A tax-deferred annuity is an investment vehicle used by an individual planning his retirement income. It is sold by insurance companies, and it offers fixed or variable rates of return. A tax-deferred annuity grows tax-free until retirement. The funds accrue through monthly premiums and get converted into monthly payments made to the individual at retirement. Tax-deferred annuities can benefit many individuals; however, every potential investor should be aware of their drawbacks.
TDA Account Pros: Income for Life and Deferred Tax
Tax-deferred annuities offer an investor income for the remainder of her life. Whether the annuity is a fixed or variable annuity, it protects the investor against any losses and guarantees a minimum monthly payment. The investor also can choose a lump-sum payment option. Annuities tend to perform better than other types of investments during economic downturns.
The funds an investor puts into a tax-deferred annuity gets compounded every year and isn't taxed until he withdraws them. Since it is likely that the investor will be in a lower tax bracket when he retires, this is an important benefit when he finally withdraws the funds. An additional benefit is that the principle in the annuity earns interest, and the interest earns interest as well.
TDA Account Cons: Hidden Expenses and Inaccessible Funds
Tax-deferred annuities have high maintenance fees, which may make them costly investments. Fees are assessed for any additional feature or benefit that an investor adds to his plan. There are annual fees, deposit fees, mutual fund management fees and insurance fees. The fees accumulate and may reduce the profits an investor gains from the annuity. If possible, the investor should look for an annuity with low-load or no-load agreements – where load or sales fees are low or are not charged – and other low fees before investing. If an investor needs to withdraw funds early in the life of the annuity, there may not be enough funds to withdraw because the fees and the early TDA withdrawal penalty have depleted the account.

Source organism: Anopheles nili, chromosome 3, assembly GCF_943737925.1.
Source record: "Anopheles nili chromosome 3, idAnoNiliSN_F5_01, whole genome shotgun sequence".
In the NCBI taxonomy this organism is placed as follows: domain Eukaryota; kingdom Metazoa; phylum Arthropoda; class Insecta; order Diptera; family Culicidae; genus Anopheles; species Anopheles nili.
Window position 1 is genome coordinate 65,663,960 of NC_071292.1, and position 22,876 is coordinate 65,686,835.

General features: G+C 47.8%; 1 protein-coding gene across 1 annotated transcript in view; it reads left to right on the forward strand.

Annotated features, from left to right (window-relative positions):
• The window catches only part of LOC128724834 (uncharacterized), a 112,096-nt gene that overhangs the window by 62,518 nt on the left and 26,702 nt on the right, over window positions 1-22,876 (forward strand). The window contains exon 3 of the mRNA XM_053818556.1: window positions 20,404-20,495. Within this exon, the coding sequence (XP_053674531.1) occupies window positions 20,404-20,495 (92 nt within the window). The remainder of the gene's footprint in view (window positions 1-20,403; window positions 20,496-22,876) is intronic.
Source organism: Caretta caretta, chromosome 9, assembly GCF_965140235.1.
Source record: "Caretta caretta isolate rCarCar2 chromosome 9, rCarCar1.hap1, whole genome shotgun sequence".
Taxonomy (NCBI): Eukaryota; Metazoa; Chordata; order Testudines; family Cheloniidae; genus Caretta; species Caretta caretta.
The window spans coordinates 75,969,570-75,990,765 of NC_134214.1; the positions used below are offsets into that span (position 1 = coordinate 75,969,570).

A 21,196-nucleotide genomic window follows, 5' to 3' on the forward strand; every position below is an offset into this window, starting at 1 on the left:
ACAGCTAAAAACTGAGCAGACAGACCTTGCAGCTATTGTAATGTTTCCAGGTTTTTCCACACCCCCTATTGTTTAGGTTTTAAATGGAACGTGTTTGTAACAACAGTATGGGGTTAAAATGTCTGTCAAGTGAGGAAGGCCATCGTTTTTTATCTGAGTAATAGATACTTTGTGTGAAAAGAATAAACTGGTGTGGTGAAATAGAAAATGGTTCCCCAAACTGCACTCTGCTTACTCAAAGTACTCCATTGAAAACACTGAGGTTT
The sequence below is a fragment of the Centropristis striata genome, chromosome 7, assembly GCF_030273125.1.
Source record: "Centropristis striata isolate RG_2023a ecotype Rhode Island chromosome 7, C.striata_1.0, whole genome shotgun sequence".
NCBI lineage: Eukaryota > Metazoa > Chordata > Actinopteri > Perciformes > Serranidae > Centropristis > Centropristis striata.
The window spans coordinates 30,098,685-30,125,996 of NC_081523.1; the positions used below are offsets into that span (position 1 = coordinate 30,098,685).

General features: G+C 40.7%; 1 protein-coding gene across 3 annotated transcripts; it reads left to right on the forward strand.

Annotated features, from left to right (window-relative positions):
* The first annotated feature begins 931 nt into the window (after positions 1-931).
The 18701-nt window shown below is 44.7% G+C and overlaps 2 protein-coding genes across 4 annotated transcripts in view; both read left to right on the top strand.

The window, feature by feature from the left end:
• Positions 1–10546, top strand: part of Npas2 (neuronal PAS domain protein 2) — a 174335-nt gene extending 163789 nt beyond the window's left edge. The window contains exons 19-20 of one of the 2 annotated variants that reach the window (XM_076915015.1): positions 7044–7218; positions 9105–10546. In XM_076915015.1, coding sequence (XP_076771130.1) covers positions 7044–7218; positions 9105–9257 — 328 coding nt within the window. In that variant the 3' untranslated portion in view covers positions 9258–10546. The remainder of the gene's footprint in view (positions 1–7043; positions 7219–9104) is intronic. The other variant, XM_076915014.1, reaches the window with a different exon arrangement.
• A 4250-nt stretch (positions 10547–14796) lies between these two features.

Funds placed in a tax-deferred annuity are essentially locked up until retirement; large penalty fees are applied to withdraw funds early from the annuity. If the investor is close to retirement or should need funds from the annuity in the near future, this is not the right investment vehicle.
How Annuity Distributions are Taxed
Payments from annuities are federally taxed depending on whether the annuity is qualified or non-qualified. A qualified annuity is funded by pre-tax dollars, while a non-qualified annuity is funded by post-tax dollars. Taxes on annuity distributions are assessed at the same rates as regular income, so the amount you're taxed will depend upon your marginal tax rate.
If you have a non-qualified annuity, you've already paid tax on the money you contributed to the annuity, and so you'll only be taxed on a portion of your income from the annuity. That amount, called the "exclusion ratio," depends upon how much you earned on the principal and the length of the annuity. If you live past your life expectancy, however, you could be taxed beyond the exclusion ratio.
If you have a qualified annuity, you must pay tax on the full amount of any distributions, because you never paid tax on the amounts you contributed. You were able to set the money aside before paying taxes on it and must now pay taxes on what you receive from the fund.
Your state may have different rules with respect to how it assesses state income tax against annuities, so talk to your accountant about how your state's tax laws may affect your income stream after retirement.
- Wealth Management: Pros and Cons of Annuities
- U.S. Securities and Exchange Commission: Variable Annuities
- U.S. Securities and Exchange Commission: Annuities
- Investopedia: Retirement Annuities: Know the Pros and Cons
- IRS: Annuities - A Brief Description
- CNN Money: Before Choosing an Annuity, Know the Tax Implications